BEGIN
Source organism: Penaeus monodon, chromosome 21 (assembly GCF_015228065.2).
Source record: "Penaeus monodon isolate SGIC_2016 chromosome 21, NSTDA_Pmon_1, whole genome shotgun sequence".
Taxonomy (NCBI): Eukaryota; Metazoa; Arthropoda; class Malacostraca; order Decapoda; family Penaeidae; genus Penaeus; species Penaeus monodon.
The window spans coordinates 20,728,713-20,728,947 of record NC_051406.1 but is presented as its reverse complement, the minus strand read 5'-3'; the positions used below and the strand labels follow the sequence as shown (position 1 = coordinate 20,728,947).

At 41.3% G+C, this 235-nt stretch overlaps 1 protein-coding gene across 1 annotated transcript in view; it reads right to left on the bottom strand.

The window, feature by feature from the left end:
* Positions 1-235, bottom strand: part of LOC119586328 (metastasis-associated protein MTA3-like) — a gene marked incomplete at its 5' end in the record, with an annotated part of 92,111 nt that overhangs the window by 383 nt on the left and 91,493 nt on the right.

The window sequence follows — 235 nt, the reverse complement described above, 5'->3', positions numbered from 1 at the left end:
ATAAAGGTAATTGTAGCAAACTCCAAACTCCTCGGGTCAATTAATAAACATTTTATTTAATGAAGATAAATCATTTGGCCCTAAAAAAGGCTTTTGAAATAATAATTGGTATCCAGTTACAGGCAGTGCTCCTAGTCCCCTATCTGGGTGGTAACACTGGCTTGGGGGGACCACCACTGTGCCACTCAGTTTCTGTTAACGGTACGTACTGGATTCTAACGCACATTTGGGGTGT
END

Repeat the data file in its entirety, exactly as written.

Source organism: Penaeus monodon, chromosome 21 (assembly GCF_015228065.2).
Source record: "Penaeus monodon isolate SGIC_2016 chromosome 21, NSTDA_Pmon_1, whole genome shotgun sequence".
Taxonomy (NCBI): Eukaryota; Metazoa; Arthropoda; class Malacostraca; order Decapoda; family Penaeidae; genus Penaeus; species Penaeus monodon.
The window spans coordinates 20,728,713-20,728,947 of record NC_051406.1 but is presented as its reverse complement, the minus strand read 5'-3'; the positions used below and the strand labels follow the sequence as shown (position 1 = coordinate 20,728,947).

At 41.3% G+C, this 235-nt stretch overlaps 1 protein-coding gene across 1 annotated transcript in view; it reads right to left on the bottom strand.

The window, feature by feature from the left end:
* Positions 1-235, bottom strand: part of LOC119586328 (metastasis-associated protein MTA3-like) — a gene marked incomplete at its 5' end in the record, with an annotated part of 92,111 nt that overhangs the window by 383 nt on the left and 91,493 nt on the right.

The window sequence follows — 235 nt, the reverse complement described above, 5'->3', positions numbered from 1 at the left end:
ATAAAGGTAATTGTAGCAAACTCCAAACTCCTCGGGTCAATTAATAAACATTTTATTTAATGAAGATAAATCATTTGGCCCTAAAAAAGGCTTTTGAAATAATAATTGGTATCCAGTTACAGGCAGTGCTCCTAGTCCCCTATCTGGGTGGTAACACTGGCTTGGGGGGACCACCACTGTGCCACTCAGTTTCTGTTAACGGTACGTACTGGATTCTAACGCACATTTGGGGTGT